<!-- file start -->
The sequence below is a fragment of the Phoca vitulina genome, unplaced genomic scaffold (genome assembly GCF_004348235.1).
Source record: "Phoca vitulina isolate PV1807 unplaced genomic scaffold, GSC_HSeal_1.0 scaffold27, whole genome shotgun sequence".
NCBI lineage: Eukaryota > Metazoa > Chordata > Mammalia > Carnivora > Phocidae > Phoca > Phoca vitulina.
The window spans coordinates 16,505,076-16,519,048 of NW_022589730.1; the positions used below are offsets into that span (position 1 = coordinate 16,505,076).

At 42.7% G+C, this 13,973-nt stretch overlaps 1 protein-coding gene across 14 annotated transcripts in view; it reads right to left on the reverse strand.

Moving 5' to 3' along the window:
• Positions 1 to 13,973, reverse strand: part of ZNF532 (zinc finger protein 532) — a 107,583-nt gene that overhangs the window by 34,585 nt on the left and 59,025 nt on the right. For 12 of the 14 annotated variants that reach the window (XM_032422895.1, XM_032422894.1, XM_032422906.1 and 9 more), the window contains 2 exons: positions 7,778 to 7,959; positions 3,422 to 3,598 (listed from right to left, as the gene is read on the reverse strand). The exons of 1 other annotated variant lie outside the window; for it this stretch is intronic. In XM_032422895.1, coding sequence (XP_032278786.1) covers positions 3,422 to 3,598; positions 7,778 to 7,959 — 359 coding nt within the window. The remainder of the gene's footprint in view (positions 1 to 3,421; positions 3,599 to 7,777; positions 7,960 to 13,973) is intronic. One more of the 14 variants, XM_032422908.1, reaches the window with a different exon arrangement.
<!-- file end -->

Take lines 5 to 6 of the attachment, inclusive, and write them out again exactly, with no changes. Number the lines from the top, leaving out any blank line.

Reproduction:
At 42.7% G+C, this 13,973-nt stretch overlaps 1 protein-coding gene across 14 annotated transcripts in view; it reads right to left on the reverse strand.

Moving 5' to 3' along the window: